Electronic versions of these journals from the American Chemical Society are available for free through June 30, 2001. _Crystal Growth and Design_ is “a new journal from the American Chemical Society, dedicated to publishing articles on the physical, chemical, and biological phenomena and processes related to crystal growth and design of new materials.” _Nano Letters_ is ACS's newest journal. It deals with “physical, chemical, and biological phenomena, processes and applications of structures within the nanoscale range.” [HCS] (From the Scout Report)
Find Out Why
Developed through collaboration with Discover magazine, the U.S. National Science Foundation and Disney, Find Out Why! encourages kids to explore the world to discover the answers to questions like how CDs work, the moon phases, lightening and sneezes. Students can select a topic, watch a video clip of hosts Pumbaa and Timon from ‘;The Lion King” and play a game that puts the learning into practice. The experience extends to hands-on activities, some requiring adult participation, and links to additional resources. While the list of topics is small, the depth of information and experience supporting each topic is outstanding. Exploration is the beginning of all science, and this site makes it fun. CK (From New Scientist Planet Science)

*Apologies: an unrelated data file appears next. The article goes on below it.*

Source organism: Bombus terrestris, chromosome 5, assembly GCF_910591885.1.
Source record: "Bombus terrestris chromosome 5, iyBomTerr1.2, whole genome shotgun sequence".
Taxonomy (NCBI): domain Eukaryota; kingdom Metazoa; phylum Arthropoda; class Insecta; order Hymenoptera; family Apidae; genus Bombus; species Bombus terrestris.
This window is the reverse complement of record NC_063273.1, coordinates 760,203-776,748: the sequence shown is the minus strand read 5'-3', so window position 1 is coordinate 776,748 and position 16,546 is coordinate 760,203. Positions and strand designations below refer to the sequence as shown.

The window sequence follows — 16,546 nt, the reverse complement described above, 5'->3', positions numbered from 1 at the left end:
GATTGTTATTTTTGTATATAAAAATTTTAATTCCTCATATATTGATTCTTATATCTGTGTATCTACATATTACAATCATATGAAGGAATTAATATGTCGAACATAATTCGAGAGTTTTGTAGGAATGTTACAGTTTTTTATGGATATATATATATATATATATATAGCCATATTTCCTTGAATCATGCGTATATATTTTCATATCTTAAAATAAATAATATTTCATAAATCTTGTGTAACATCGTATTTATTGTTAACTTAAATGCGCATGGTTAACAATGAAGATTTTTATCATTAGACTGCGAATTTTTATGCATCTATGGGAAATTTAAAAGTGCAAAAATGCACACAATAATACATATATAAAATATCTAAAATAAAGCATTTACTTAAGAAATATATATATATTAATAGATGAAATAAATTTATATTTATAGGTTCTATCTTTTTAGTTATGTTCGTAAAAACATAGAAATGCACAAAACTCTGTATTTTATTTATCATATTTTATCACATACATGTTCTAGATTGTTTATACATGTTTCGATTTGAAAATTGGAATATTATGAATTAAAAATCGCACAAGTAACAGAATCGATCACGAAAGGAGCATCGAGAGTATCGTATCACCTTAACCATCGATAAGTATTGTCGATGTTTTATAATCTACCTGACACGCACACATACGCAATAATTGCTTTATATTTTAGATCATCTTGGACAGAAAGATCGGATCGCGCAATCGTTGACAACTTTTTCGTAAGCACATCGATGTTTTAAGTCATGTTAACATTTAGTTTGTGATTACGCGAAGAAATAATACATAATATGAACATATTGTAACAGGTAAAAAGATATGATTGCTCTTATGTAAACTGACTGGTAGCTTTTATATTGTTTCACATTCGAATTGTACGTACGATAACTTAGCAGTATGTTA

Annotated List of 36 Federally Funded Research and Development Centers (FFRDCs): Fiscal Year 2001
This list provides geographic location, activity categories, and descriptions of 36 Federally Funded Research and Development Centers (FFRDCs) from the National Science Foundation (NSF). The descriptions are one-to-three paragraphs long, and links to Websites of each FFRDC and its sponsoring agencies (Department of Defense, Department of Health and Human Services, Nuclear Regulatory Commission, etc.) are given. Also at this site is a listing of Decertifications, Closures and Renaming of Federally Funded Research and Development Centers, 1968-2000. [HCS] (From the Scout Report)
Assessing E-Government: The Internet, Democracy, and Service Delivery by State and Federal Governments by Darrell M. West
This interesting report gives summary information on how the aggregate of federal and state government websites measure up in such areas as disability access, contact information, services offered, democratic outreach and more.
Measuring Up 2000: The State-by-State Report Card for Higher Education – The National Center for Public Policy and Higher Education